Composition and chemistry
The original Dettol liquid antiseptic and disinfectant is light yellow in colour in the concentrated form but, as several of the ingredients are insoluble in water, it produces a milky emulsion of oil droplets when diluted with water, exhibiting the ouzo effect.
The active ingredient in Dettol that confers its antiseptic property is chloroxylenol (C8H9ClO), an aromatic chemical compound. Chloroxylenol comprises 4.8% of Dettol's total admixture, with the rest made up by pine oil, isopropanol, castor oil, soap and water.
When diluted, Dettol may be used to clean cuts, wounds, etc. and to disinfect environmental surfaces such a household floors and the walls of slaughter houses etc.
In Australia, Dettol spray has been shown to be lethal to cane toads, an invasive species that was introduced from Hawaii, as a result of bad judgment, in 1935. It had been hoped that the amphibian would control the cane beetle but it became highly destructive within the ecosystem. Spraying the disinfectant at close range has been shown to cause rapid death to toads. It is not known whether the toxins are persistent or whether they harm other Australian flora and fauna.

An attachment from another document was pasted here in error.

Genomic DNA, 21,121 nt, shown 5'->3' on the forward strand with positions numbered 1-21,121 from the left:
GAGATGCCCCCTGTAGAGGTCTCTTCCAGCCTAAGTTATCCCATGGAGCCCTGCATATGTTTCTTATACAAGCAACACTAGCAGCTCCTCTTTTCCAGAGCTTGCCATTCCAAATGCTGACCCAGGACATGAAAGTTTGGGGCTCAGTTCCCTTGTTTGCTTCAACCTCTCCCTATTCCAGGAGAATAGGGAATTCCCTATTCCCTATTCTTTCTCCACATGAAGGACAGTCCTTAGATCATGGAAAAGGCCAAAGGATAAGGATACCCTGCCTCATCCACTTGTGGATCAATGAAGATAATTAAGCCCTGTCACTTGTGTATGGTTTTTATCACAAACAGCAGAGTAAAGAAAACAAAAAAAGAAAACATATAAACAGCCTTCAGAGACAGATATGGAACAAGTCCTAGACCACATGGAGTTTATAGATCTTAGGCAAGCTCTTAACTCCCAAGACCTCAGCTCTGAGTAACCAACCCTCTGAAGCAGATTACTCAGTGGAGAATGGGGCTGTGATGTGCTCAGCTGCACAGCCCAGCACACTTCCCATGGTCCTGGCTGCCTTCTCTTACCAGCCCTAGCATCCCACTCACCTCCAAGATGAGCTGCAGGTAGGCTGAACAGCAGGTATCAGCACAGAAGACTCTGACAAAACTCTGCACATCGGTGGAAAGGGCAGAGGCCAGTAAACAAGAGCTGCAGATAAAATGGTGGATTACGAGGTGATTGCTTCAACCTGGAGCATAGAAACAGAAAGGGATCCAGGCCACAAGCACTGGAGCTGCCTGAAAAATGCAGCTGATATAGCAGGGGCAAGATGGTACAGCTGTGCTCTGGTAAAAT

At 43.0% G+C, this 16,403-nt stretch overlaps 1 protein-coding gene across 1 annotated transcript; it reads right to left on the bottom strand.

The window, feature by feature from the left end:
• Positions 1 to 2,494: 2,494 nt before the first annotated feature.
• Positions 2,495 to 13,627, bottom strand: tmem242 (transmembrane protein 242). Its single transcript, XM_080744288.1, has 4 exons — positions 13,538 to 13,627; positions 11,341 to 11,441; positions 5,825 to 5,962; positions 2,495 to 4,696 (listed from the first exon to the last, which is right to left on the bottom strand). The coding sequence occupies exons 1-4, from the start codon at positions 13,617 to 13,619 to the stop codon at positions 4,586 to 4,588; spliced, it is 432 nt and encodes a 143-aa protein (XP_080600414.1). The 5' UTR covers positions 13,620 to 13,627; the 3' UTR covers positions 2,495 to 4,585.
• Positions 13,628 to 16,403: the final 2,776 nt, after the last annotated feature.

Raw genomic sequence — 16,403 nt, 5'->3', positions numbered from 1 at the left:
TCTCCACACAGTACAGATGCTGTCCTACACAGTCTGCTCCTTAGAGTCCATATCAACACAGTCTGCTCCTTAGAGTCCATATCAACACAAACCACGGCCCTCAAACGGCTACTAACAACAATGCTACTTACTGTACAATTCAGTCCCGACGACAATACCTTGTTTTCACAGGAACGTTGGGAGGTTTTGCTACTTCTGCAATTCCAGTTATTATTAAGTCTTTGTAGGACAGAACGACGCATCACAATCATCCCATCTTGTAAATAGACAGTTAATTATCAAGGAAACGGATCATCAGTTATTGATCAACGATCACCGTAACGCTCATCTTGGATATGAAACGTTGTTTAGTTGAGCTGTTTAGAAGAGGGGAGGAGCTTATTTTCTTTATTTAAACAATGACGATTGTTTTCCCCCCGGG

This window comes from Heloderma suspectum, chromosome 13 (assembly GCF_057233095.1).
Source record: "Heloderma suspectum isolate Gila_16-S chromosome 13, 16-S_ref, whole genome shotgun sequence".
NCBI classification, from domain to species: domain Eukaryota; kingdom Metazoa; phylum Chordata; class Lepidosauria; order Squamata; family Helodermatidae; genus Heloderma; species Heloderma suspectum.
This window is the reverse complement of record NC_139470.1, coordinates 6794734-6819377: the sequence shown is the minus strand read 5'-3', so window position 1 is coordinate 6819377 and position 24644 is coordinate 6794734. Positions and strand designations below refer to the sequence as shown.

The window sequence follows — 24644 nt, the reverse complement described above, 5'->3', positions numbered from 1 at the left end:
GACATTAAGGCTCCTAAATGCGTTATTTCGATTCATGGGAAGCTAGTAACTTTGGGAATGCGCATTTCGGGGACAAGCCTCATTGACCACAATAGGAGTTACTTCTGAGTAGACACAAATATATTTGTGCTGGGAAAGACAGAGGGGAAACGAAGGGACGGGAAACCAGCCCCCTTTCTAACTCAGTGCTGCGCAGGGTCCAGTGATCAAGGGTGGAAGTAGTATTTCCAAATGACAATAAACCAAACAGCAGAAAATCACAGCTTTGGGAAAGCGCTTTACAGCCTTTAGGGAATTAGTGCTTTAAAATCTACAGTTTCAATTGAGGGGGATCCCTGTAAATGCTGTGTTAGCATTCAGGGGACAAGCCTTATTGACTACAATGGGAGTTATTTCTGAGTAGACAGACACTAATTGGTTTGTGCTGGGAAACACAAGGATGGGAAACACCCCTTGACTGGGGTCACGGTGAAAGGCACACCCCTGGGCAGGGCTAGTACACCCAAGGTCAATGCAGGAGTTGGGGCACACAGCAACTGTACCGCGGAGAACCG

Owing to concerns over potential harm to other Australian wildlife species, the use of Dettol as an agent for pest control was banned in Western Australia by the Department of Environment and Conservation in 2011.
Dettol is toxic to many animals, especially cats. Dettol contains phenols. Phenols are of particular concern because cats are unable to eliminate the toxins following ingestion. A cat may swallow the product by licking his paws after they have come into contact with it.
- "Product Safety Data Sheet". Reckitt Benkiser. 23 June 2006. Retrieved 2 February 2013.
- Narelle Towie (May 23, 2009). "Cane toad poison banned". Perth Now. Retrieved 2 February 2013.
- Lester Haines (29 May 2007). "'Dettol Man' cleans himself to death". The Register. Retrieved 2 February 2013.